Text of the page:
Thanks to the foresight of early planners, Seattle boasts one of the most complete greenbelt systems designed by the Olmsted Brothers. At this event, participants will examine the importance of public land—specifically gardens—and stroll through several of these hidden treasures. As population and density increase, existing public green belts, parks, and gardens become even more cherished and necessary to urban life.
This program begins at 9:30 AM with two lectures at the Good Shepherd Center in Wallingford. First, Tanya DeMarsh-Dodson will discuss the ties between public gardens and the social, economic, and cultural evolution of the areas in which they are located. She will address the many ways in which public gardens benefit both the communities in which they are located and those who visit them. Finally, she will address the dynamic nature of gardens and the importance of maintenance to the persistence of public gardens through time. DeMarsh-Dodson has an M.A. in history from New York University. She took horticultural training at Edmonds Community College and worked in retail horticulture for 20 years before shifting her interest to public horticulture. Since 2002, she has been the coordinator for the Garden Conservancy Northwest Network and involved with several public gardens here in the Pacific Northwest. She is past-president of the Dunn Gardens Board and Kruckeberg Botanic Garden Foundation.
In our second presentation, Historic Gardens: Their Cultural Value and Preservation, Susan Dolan offers an overview of some diverse historic gardens in the Pacific Northwest, highlighting the cultural values embodied in their preservation. We’ll also explore historic garden preservation and what this means for ongoing maintenance and adaptive management. Susan Dolan is a horticulturist and historical landscape architect and manages the Park Cultural Landscapes Program for the National Park Service.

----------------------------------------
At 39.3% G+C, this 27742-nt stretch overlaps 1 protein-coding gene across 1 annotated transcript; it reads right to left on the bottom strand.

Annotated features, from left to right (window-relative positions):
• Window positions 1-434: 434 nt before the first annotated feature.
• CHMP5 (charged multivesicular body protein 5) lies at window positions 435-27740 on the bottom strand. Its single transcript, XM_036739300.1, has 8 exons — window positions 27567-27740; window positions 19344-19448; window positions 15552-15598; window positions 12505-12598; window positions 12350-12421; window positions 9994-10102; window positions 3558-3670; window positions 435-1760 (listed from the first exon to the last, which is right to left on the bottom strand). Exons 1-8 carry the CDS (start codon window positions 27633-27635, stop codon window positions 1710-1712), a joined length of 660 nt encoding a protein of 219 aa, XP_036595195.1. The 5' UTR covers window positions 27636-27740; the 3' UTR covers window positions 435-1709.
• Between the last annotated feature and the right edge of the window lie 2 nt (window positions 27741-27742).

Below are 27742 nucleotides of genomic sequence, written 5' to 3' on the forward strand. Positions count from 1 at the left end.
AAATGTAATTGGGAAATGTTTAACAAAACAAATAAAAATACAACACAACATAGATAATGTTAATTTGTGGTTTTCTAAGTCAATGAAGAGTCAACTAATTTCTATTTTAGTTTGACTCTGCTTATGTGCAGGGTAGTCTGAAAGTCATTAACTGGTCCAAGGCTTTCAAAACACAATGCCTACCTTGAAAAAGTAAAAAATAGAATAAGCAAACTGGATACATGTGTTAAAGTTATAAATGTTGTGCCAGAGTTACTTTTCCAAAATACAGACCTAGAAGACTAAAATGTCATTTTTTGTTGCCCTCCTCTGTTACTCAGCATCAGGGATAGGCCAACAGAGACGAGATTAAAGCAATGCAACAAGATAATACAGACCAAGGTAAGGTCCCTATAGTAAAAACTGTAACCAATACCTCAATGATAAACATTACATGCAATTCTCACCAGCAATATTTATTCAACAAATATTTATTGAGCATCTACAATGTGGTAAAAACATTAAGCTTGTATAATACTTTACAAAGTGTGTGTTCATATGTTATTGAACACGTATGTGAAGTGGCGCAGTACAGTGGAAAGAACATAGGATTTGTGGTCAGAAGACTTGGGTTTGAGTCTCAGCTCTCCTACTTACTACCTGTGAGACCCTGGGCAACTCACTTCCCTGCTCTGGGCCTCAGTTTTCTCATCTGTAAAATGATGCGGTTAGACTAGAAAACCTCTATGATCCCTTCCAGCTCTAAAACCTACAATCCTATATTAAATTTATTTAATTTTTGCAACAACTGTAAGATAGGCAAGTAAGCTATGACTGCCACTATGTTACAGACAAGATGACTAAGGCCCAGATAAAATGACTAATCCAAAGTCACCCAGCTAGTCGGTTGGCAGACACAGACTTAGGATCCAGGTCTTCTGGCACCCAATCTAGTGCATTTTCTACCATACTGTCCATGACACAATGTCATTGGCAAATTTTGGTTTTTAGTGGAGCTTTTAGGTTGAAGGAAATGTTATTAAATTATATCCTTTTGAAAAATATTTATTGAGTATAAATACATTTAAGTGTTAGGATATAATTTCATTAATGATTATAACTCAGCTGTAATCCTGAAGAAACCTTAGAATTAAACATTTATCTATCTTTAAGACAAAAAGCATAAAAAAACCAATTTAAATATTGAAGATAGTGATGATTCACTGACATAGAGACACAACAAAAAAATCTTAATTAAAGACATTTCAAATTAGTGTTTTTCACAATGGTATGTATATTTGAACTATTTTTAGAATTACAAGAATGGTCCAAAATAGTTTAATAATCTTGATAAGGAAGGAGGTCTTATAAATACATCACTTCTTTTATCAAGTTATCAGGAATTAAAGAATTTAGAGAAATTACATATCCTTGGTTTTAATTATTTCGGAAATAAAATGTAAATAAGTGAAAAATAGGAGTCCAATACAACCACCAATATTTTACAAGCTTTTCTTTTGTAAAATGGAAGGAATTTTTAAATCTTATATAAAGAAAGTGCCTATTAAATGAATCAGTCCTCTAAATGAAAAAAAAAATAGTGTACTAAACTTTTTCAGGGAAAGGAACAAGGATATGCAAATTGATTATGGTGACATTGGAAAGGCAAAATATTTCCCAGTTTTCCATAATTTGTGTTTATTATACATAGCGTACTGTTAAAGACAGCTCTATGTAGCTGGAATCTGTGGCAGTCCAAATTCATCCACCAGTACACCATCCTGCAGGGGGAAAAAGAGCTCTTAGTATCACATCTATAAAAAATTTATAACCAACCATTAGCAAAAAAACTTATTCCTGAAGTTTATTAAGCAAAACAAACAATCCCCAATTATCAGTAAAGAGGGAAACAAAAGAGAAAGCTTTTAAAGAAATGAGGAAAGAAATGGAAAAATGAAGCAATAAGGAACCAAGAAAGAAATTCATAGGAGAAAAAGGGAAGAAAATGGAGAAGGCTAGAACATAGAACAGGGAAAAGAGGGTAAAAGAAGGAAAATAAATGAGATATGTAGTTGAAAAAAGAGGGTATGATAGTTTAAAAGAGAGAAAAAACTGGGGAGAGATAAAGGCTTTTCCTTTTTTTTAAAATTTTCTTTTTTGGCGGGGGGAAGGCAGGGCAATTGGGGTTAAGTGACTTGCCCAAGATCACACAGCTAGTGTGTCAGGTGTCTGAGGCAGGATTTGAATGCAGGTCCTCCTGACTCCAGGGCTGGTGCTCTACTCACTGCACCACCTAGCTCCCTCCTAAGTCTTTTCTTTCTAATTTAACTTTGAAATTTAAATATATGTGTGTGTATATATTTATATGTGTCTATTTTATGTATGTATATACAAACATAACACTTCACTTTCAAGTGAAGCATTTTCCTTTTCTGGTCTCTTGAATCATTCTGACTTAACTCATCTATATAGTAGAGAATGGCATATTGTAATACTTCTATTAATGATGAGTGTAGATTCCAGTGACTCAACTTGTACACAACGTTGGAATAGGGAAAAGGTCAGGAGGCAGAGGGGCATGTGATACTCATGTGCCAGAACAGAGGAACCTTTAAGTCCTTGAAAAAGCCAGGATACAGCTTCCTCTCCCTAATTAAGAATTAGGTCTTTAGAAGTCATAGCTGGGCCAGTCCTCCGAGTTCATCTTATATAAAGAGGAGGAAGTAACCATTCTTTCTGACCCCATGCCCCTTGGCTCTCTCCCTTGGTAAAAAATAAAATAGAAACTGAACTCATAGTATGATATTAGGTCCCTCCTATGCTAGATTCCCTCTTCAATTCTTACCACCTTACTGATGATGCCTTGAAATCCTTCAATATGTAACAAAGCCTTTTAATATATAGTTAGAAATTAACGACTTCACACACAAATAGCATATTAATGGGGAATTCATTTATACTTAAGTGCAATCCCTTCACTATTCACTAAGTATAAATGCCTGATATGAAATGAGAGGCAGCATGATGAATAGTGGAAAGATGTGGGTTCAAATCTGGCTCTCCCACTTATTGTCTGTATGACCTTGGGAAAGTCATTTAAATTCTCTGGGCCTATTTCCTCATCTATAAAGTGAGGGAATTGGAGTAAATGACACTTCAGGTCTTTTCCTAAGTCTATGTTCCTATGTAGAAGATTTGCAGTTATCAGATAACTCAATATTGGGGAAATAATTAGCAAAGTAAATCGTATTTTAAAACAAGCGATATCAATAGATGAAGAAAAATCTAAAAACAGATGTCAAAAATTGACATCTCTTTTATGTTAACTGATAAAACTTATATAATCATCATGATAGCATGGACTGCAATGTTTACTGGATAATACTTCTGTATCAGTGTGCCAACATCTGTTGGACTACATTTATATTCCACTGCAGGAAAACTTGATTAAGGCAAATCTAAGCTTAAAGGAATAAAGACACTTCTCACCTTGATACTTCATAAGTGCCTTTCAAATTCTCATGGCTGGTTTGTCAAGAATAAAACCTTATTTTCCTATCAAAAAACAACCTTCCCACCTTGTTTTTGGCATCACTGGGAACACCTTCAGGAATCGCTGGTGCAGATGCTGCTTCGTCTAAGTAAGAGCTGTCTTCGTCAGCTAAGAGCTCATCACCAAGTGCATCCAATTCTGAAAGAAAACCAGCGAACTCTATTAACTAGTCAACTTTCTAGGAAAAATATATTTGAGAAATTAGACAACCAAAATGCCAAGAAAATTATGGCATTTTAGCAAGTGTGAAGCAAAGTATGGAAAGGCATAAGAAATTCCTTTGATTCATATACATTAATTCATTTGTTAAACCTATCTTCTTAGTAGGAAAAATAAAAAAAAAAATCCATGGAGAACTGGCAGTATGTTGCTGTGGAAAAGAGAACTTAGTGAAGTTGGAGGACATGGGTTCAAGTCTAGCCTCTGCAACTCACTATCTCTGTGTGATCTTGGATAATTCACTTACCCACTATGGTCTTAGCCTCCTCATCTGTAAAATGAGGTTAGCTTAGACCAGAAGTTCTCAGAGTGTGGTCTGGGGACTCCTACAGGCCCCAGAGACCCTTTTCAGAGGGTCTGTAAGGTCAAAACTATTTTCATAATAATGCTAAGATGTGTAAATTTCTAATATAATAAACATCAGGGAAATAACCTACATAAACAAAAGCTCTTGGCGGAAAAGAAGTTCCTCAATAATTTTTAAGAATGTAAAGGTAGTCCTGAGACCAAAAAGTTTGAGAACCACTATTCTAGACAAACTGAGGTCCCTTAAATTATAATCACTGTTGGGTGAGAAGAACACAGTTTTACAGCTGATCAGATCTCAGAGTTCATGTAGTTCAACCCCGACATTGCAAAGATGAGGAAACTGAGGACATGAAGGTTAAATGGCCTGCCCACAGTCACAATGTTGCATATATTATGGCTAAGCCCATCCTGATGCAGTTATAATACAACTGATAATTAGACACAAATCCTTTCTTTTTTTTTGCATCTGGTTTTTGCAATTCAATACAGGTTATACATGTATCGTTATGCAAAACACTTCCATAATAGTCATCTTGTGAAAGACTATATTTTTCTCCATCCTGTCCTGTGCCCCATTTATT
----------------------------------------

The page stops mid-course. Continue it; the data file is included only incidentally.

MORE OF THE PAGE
From 12:30 – 4:30 PM, participants are invited to tour a selection of Seattle-area gardens, each with a passionate and knowledgeable guide from the Garden Conservancy Northwest Network on site. Tentative plans call for the Bellevue Botanical Gardens, the Kruckeberg Garden (Shoreline), the Streissguth Garden (Capitol Hill), and the Kay Bullitt Garden (Harvard-Belmont Historic District). Currently on private property, the Bullitt garden will be donated to Seattle Parks and Recreation in the future.
Garden locations and maps will be distributed at the lecture. Lunch and travel between the Good Shepherd Center and the gardens are on one’s own.
$40 general public / $30 members
Online registration is closed for this event.
Photo: Streissguth hillside garden. Ben Streissguth.